Five miles farther west, Chancellor Ligon Duncan and Director of Operations Jim Scott mobilized a water-crisis battle plan for Reformed Theological Seminary. Lessons learned from a February 2021 winter storm guided them. They had bath water delivered to campus in trucks, drew water from storage, and distributed bottled water and other essentials. For the 250 people living and studying daily on campus, the plan worked.
In Jackson, older generations fled the city for the suburbs from the 1970s through the 1990s. Christians were among that exodus, Duncan said. Now, the seminary leader sees new hope in city demographics.
“From a Christian perspective, I’ve been really proud of watching younger Christians right now in Jackson,” he said. “They’re … from all kinds of ethnic and social backgrounds. And they’ve made a self-conscious decision to come into the city.”
In 2023, the seminary will root deeper in Jackson, moving to a new campus east of Interstate 55 in the heart of the city. “We don’t want to run away from these problems. We want to be a part of the renewal and the renaissance,” Duncan said.
The infrastructure still looks grim. Despite building pressure to 90 pounds per square inch at treatment plants, Jackson’s decaying pipes lose 40–50 percent of all water along the way. Lumumba estimates he’ll need $1 billion to $2 billion to fix all the water and sewer failures. Replacing all the obsolete lead pipes could cost billions more.
“I’m told this Jackson water system situation is a $1 billion–plus fix, and the Jackson tax base cannot support that. That is completely out of the realm of possibility for our current tax base,” Duncan said.
Leaders have yet to agree on a long-term solution for Jackson’s water woes. The governor says privatization is on the table. The mayor shakes his head at that idea but will consider a public-private partnership: a contract, perhaps, for a private company to manage Jackson’s water infrastructure while keeping the system under city control.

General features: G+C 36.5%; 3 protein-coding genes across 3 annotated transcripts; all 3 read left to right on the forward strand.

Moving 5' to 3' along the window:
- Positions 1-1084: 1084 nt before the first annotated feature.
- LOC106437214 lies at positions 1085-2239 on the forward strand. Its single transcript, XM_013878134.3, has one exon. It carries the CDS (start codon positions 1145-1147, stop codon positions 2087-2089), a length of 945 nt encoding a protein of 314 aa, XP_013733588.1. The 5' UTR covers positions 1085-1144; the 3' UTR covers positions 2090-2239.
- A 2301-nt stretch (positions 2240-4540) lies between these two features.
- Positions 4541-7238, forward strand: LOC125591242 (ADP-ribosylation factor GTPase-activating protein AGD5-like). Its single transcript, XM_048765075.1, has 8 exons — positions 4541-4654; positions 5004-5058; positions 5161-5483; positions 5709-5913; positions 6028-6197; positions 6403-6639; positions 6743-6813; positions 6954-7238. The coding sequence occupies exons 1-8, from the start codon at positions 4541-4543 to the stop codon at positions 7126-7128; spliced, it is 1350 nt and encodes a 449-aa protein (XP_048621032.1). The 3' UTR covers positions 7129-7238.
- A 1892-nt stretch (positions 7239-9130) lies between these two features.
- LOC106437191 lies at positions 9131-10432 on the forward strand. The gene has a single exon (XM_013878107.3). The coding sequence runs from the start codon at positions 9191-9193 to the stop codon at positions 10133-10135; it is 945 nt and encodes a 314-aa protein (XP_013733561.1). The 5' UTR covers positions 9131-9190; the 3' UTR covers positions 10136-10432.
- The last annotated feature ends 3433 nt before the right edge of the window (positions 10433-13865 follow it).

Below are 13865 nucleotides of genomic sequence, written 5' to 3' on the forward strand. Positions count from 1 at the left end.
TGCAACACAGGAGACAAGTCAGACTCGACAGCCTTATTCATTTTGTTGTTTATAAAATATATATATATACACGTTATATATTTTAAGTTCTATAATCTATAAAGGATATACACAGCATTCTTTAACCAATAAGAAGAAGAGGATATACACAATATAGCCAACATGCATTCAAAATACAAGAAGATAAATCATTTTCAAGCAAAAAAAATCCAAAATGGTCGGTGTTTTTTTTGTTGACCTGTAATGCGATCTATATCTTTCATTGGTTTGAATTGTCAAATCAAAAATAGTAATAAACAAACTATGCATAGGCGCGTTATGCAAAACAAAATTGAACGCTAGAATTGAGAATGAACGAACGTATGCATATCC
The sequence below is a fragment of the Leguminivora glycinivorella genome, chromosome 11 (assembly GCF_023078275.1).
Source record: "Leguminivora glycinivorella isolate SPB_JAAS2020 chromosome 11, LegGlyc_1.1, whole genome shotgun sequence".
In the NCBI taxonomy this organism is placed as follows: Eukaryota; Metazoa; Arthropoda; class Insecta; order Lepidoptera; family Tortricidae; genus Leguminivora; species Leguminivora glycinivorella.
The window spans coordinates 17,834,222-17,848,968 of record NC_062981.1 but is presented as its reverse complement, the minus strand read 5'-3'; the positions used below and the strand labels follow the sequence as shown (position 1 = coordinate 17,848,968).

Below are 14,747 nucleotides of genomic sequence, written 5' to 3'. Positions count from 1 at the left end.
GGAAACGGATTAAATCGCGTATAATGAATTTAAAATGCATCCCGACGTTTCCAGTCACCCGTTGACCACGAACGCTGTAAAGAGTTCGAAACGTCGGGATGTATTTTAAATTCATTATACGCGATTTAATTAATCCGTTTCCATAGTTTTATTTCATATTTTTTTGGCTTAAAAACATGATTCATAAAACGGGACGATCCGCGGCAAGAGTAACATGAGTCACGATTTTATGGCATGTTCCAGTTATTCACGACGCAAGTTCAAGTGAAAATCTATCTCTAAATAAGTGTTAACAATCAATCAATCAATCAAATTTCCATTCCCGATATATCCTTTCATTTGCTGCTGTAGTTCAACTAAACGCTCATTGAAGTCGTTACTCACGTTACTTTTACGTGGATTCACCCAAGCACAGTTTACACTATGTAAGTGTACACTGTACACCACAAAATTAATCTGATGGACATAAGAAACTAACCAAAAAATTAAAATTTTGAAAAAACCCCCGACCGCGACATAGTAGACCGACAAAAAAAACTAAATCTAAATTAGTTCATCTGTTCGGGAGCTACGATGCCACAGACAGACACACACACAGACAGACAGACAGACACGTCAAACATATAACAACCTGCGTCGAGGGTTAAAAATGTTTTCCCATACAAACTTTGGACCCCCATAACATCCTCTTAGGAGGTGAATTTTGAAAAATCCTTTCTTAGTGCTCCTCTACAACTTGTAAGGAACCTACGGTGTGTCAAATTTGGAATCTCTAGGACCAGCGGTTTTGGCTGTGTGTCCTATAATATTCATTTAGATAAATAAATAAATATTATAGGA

Some are calling for an infusion of capital like in Flint, Mich. After lead-laden water imperiled Flint’s health, state and federal government agencies have so far pumped in nearly a half-billion dollars to clean up the catastrophe.
The Jackson metropolitan area now boasts nearly 600,000 people, but just over a quarter of them live within the city limits. The capital city’s population has shrunk by 26 percent in the past 40 years, leaving behind a population that’s 82 percent black residents and mostly poor.
At New Mt. Zion church, a Wall of Fame features African American greats: Aretha Franklin, Ernie Banks, Michael Jordan, Fred Hammonds, Diana Ross, Dred Scott. But the favorite portrait for Tobias is Dr. Leon Bell, who led the church from the 1960s to Bell’s death in 2016. Bell, he said, would urge Jacksonians to pray, to beseech leaders for safe water, to vote their conscience and to believe that “man’s extremity is God’s opportunity.”
“Prayer is the number one thing, because none of this caught God off-guard,” Tobias said. “If we have funds to finance a war for billions of dollars, if funds can be made available for … pay[ing] off student loans, funds can be made available to cover infrastructure for pipes and water. … Individuals just have to say: We want the money to go there.”